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Gladys Dull: At 90, Living Well with Type 1 Diabetes for 83 Years

Dr. Sheri Colberg’s new book came out this month. 50 Secrets of the Longest Living People with Diabetes. is just what the title says. This week she lets us know about Gladys Dull, a Walla Walla, Washington resident who has been using insulin since 1924.

Although the Cleveland brothers’ (Bob and Gerald) joint longevity is impressive, a woman equally deserving of admiration is Gladys Dull, a Walla Walla, Washington resident since 1938 who has been on insulin injections just slightly longer than Bob Cleveland has—since November of 1924, a couple of months before she turned seven years old. To our knowledge, she is the longest-living person with diabetes to date.

Born in North Dakota, she lost her birth parents during a flu epidemic in 1920 when she was only three years old. Fortunately, she and one of her sisters were soon adopted and raised by some neighbors who were part of the farming community there. She remembers feeling sick before her diagnosis and needing to urinate all the time. After traveling the nine miles from where they lived in the country to the nearest doctor, she was diagnosed with diabetes, but the small-town doctor didn’t know how to treat it. He suggested that her adoptive parents take her to the Mayo Clinic in Rochester, New York, which they consented to do. Gladys remembers the long train trip from her home to the clinic, where she was immediately admitted to the hospital for treatment with the newly available, Lilly-made insulin.

alt“I remember the first shot I got and being scared of it,” Gladys recalls more than eight  decades later. “The needles back then were a lot more painful than they are now—and a lot more expensive.” Her mother had to go to classes at the Mayo Clinic to learn what to do for her, including weighing wax figures of food that were a certain number of grams. “My mother weighed everything out for me after that,” she says. “She’d let me have one gram more than what I was supposed to have.” Since she wasn’t allowed to eat candy anymore, her grandfather used to buy her a newspaper to read (for the comics) instead, which almost made up for the one piece of candy a week she used to get on a trip into town.

Gladys has enjoyed the support and family and friends for all of her life with diabetes, including her husband, George Dull, with whom she enjoyed a fifty-nine-year marriage that ended in 2002 with his passing. Married in 1943 during WWII, she and her husband (who was born in 1915) were separated for two and a half years while he was stationed overseas with his Army unit. Later, after his return, they moved to Walla Walla, where she has lived ever since and worked part-time in a portrait studio for thirty years. At the age of thirty, she gave birth to her only child, Norm Dull, who lives in a nearby town in Washington State. Amazingly, she has outlived all four of her brothers and sisters, two of whom were older, the other two younger, and all diabetes-free. Her last sister recently died from Alzheimer’s disease (of which Gladys has absolutely no signs, even though the risk is possibly higher in people with diabetes). “After seeing what my sister went through, I would much rather be diabetic than have Alzheimer’s,” Gladys says.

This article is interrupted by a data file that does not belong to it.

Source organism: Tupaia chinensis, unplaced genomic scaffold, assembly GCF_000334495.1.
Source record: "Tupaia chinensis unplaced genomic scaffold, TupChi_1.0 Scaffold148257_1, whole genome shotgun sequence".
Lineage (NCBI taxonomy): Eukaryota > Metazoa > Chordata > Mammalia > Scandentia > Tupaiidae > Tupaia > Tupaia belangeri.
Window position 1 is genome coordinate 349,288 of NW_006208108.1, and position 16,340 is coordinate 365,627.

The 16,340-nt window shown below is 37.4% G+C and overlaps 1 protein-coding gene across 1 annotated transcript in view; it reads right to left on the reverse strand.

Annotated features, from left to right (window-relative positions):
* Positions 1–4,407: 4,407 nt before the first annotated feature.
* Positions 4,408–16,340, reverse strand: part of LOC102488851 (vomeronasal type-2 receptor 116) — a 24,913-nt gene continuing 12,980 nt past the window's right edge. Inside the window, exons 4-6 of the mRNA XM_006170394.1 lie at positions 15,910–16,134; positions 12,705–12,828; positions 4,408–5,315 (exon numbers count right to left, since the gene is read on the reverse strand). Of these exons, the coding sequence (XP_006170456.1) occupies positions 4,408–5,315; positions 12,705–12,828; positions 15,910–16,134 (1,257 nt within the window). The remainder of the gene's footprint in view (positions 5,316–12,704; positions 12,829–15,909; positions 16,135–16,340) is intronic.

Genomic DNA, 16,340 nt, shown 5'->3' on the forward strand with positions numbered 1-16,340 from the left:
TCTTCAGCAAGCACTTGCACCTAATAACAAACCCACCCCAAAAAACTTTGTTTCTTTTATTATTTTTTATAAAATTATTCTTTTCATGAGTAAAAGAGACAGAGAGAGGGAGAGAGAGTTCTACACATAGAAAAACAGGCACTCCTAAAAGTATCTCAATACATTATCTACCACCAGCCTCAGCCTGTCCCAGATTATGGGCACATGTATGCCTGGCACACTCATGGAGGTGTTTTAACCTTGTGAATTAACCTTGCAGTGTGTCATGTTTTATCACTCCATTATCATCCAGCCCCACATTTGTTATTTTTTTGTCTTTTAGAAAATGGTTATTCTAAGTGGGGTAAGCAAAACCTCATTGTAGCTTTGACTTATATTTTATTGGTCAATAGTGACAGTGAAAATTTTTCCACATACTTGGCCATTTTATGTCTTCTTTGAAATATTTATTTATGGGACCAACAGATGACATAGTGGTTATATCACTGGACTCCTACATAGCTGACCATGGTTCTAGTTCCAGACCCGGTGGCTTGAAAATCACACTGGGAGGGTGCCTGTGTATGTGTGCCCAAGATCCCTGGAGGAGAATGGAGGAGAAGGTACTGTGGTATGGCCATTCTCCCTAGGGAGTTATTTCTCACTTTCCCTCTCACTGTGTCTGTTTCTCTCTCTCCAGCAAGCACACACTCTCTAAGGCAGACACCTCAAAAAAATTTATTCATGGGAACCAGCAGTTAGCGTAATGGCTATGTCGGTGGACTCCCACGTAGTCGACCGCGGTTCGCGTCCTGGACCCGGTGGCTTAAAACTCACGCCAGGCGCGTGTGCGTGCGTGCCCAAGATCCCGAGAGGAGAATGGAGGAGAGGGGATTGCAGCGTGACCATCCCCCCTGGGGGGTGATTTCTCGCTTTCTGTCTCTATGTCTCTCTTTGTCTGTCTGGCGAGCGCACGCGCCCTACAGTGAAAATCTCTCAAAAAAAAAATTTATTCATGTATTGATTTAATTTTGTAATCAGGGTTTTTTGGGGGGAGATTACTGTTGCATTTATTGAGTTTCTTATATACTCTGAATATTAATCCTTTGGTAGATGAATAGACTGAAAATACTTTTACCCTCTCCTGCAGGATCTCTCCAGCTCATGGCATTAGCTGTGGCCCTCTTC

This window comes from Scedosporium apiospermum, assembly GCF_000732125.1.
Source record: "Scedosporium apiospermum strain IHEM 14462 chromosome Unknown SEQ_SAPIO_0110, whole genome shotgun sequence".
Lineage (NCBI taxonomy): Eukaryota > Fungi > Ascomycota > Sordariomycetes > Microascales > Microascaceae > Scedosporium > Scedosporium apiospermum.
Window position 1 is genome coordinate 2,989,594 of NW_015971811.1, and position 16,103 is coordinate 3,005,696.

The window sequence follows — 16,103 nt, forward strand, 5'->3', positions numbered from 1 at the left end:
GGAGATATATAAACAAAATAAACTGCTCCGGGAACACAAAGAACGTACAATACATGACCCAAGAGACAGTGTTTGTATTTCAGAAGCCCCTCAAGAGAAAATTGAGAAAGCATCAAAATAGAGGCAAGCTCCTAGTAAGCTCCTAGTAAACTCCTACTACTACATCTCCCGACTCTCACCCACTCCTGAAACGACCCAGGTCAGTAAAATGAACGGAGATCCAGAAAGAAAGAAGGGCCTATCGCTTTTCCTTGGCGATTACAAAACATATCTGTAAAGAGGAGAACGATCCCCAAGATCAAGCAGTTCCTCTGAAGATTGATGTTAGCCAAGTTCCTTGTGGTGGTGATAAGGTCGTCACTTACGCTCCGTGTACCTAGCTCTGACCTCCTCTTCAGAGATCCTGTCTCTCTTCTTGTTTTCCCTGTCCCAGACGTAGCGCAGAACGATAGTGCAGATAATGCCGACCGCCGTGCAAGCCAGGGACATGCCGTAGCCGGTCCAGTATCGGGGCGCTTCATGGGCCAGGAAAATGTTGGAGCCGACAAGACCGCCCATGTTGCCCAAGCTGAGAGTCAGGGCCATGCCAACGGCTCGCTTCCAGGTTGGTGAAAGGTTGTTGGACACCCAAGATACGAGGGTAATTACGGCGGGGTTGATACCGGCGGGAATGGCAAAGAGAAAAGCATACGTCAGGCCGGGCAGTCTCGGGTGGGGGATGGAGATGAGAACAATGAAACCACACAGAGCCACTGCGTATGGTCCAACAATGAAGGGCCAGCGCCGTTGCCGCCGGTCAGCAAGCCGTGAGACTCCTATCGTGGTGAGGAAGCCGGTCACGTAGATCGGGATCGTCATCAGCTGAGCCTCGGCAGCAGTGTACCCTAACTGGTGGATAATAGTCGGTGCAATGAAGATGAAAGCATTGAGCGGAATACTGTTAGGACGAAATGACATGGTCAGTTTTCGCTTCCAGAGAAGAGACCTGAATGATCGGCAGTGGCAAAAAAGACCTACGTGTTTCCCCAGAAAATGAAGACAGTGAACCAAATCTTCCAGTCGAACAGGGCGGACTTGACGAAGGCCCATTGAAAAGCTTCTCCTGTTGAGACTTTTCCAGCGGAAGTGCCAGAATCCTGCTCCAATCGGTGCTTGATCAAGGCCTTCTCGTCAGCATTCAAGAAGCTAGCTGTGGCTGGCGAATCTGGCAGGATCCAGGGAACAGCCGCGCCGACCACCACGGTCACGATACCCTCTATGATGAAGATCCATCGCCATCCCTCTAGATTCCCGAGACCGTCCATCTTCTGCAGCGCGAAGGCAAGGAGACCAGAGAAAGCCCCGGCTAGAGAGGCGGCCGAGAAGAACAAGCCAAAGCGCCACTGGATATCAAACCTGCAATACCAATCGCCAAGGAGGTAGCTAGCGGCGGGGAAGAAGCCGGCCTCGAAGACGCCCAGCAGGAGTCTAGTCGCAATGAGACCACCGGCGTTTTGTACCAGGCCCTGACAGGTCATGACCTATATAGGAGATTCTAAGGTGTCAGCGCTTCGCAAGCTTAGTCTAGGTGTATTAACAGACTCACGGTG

This spunky ninety-year-old with diabetes attributes most of her success with diabetes to being active most of her life and to sticking to her diet. “When I was younger, I did everything—horseback riding, cycling, snowmobiling, motorcycle riding—I always stayed active.” In addition, because of her early training, to this day Gladys can still tell approximately how much a serving of any food weighs, and she still watches her portions strictly. “I give my mother credit for that,” she says. “She was strict with me, and I thank her for it now.” Her son also credits Gladys with raising him on her diet, saying, “I still eat lots of veggies, thanks to Mom.” Her diet doesn’t vary much, and neither do her insulin requirements.

In all likelihood, another of her secrets is the fact that she has religiously taken her insulin shots since they first saved her life back in 1924. “I have never missed a shot in all these years,” she affirms. “To date, I’ve had over 60,000 of them.” Taking injections is just a small price to pay for her longevity, though. May we all live strive to live so long and do so well with diabetes!

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This profile of Gladys Dull is excerpted from my new book about what has worked well for long-time diabetes survivors: 50 Secrets of the Longest Living People with Diabetes by Sheri Colberg, PhD, and Steven V. Edelman, MD (available November 2007).  Check my Web site (www.shericolberg.com) for more details or to order this book online.